The South River has a cutting-edge new tool to show people how clean the water is at any given time.
The South River Federation and the Chesapeake Conservancy have launched an interactive online water quality map, to create a visual of the data the Federation collects regarding bacteria levels, dissolved oxygen, and water clarity.
The information that staff and volunteers collect is computed to answer the questions, Is it safe to swim? Can fish breathe? And, how dirty is the water?
The South River Federation has collected a huge amount of data about the health of the South River over the last 15 years, but the organization needed a way to show it to people.
“We turned to the Chesapeake Conservancy for the technical expertise to help visualize this information for the public. Together, we built a one-stop-shop for anyone wondering if it’s safe to swim or where our current restoration projects are taking place,” says Federation Executive Director Elizabeth Buxton.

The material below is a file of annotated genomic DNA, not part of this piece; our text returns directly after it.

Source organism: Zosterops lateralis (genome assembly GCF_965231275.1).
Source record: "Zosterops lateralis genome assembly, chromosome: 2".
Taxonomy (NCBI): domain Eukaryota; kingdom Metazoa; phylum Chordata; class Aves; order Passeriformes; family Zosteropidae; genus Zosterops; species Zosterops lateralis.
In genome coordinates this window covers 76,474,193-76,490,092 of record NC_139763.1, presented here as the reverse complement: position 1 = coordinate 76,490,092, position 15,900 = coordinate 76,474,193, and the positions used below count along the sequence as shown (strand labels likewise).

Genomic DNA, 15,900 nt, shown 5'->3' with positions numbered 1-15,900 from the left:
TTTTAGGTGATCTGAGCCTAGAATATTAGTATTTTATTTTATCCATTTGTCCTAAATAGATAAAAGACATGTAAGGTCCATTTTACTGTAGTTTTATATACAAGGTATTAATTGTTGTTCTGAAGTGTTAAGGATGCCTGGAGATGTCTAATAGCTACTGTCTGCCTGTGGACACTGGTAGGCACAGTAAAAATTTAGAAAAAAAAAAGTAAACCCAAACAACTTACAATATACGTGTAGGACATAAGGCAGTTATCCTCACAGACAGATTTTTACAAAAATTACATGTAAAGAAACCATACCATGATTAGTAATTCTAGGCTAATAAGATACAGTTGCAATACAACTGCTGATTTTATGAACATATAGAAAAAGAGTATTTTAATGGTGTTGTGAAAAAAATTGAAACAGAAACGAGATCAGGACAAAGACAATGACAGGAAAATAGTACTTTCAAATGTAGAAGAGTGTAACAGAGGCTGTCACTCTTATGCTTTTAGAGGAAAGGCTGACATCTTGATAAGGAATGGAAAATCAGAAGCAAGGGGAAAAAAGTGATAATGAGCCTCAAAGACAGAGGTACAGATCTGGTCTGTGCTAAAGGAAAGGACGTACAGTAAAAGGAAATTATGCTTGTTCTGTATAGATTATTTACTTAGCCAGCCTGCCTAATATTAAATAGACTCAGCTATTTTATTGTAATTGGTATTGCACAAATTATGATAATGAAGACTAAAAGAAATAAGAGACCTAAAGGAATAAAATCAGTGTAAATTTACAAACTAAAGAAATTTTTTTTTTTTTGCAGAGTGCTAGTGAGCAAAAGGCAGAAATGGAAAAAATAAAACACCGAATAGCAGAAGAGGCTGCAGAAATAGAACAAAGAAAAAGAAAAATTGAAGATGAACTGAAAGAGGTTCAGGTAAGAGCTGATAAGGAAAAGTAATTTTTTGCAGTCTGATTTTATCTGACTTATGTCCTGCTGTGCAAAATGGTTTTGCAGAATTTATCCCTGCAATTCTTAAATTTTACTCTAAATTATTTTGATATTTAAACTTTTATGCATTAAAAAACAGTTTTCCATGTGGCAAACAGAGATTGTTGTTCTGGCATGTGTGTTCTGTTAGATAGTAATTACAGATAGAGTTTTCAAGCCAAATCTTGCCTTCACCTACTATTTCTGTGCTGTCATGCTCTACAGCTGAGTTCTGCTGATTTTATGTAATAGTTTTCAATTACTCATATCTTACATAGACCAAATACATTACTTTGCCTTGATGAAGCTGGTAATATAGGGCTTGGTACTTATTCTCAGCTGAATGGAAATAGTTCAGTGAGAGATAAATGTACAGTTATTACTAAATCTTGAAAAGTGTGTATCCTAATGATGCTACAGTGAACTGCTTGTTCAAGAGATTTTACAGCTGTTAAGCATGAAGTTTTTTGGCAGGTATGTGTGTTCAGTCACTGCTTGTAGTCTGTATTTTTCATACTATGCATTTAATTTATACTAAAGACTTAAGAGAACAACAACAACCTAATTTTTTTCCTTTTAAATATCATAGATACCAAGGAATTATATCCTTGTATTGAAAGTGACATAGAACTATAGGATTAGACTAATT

The map shows average water quality conditions at several sampling locations for the past year. In its color-coded system, green means “good,” yellow means “adequate,” and red means “poor.” The map can show water quality trends at a glance, and also the sites of South River Federation restoration projects. Right now there are 55 sampling locations and 44 restoration projects visible on the map.
The Chesapeake Conservancy feels the interactive map could be used to track water quality for tributaries all over the Bay.
“With more centralized and consolidated data, South River Federation now has the ability to quickly mine their data for new insights to prioritize and guide their work moving forward,” Chesapeake Conservancy Director of Conservation Technology Jeffrey Allenby said. “This is a project that can be replicated for other rivers of the Chesapeake.”